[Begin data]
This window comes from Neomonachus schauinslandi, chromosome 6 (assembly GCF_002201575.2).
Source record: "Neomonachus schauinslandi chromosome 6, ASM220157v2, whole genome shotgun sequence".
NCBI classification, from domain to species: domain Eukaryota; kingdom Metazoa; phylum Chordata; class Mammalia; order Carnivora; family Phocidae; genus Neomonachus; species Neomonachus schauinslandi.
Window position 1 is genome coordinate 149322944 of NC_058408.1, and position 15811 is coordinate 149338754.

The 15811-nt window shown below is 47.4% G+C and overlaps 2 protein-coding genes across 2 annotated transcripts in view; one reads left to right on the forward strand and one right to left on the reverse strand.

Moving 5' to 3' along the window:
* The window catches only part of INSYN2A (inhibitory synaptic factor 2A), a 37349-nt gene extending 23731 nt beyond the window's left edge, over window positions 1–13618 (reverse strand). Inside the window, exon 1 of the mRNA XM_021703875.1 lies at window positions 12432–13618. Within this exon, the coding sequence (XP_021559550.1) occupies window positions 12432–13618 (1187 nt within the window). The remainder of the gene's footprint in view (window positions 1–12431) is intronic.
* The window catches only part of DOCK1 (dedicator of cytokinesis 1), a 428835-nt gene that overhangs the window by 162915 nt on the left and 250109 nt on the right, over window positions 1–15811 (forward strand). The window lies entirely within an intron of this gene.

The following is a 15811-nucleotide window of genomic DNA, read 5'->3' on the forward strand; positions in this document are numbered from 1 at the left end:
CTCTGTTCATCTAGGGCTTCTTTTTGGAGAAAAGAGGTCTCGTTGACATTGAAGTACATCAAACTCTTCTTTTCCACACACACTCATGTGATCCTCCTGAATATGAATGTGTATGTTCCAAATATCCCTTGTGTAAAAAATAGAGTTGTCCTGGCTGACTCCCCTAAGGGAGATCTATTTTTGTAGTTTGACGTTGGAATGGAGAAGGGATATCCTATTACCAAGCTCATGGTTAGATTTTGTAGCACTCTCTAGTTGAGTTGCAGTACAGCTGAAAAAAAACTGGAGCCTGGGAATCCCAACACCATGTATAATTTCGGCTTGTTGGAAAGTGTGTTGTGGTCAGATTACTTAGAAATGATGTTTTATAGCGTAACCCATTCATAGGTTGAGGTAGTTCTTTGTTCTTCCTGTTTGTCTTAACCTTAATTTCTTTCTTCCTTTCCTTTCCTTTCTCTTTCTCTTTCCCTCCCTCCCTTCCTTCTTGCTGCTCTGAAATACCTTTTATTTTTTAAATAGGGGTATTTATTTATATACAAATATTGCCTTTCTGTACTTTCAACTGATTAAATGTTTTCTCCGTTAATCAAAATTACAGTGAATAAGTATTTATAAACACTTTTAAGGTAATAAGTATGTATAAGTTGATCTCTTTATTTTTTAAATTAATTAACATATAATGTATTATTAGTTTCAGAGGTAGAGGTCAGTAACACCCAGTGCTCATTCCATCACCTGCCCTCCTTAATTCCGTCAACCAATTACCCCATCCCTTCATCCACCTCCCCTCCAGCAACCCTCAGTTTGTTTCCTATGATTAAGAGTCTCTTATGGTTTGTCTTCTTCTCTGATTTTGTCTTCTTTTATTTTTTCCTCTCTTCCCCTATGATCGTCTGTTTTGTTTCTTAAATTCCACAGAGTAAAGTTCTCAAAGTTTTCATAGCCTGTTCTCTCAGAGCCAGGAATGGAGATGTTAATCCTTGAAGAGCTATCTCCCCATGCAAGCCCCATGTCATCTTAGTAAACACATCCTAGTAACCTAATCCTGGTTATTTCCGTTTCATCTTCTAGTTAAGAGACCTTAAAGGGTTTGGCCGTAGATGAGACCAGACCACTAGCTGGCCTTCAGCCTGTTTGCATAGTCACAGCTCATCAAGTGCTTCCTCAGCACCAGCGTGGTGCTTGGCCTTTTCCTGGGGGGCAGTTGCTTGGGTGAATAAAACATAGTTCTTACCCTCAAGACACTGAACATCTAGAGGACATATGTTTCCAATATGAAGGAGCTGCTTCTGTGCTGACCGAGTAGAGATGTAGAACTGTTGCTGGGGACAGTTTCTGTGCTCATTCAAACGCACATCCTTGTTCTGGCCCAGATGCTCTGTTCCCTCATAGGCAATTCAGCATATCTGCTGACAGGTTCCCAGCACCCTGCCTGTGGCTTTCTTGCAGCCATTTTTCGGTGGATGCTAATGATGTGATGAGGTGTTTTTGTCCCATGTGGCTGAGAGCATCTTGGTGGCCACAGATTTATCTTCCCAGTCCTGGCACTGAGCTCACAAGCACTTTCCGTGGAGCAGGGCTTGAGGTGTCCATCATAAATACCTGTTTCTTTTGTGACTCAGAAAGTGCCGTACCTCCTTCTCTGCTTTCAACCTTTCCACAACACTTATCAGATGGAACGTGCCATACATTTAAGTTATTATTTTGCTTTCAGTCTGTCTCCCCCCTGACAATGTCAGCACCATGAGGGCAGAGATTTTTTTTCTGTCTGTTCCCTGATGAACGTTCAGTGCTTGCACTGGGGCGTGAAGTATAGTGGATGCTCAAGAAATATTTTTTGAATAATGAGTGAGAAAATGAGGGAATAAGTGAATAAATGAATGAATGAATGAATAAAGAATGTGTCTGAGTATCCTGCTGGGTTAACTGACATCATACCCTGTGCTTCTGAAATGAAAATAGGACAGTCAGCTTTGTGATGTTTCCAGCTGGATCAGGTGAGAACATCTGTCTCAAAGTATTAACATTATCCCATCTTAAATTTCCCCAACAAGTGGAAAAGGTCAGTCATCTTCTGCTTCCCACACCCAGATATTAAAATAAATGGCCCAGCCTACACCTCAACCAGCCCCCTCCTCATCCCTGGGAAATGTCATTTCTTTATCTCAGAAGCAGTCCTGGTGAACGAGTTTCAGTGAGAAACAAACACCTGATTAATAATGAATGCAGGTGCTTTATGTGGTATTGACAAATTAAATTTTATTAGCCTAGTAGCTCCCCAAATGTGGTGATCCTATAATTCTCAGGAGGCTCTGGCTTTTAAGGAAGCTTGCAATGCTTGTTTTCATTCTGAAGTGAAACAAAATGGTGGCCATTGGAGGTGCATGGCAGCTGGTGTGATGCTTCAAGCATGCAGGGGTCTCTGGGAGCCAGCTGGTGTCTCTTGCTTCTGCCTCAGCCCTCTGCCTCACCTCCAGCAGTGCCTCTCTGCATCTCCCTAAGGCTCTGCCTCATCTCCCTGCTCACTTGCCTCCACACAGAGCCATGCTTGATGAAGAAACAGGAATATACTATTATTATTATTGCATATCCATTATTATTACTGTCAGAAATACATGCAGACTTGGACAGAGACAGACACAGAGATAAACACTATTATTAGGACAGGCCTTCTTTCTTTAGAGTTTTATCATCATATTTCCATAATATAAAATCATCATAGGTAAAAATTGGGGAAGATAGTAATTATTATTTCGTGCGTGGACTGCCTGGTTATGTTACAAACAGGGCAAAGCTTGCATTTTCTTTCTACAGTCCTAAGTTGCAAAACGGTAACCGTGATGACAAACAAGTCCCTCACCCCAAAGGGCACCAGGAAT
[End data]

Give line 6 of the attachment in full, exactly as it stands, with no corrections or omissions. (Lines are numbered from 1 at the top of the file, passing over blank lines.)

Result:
Moving 5' to 3' along the window: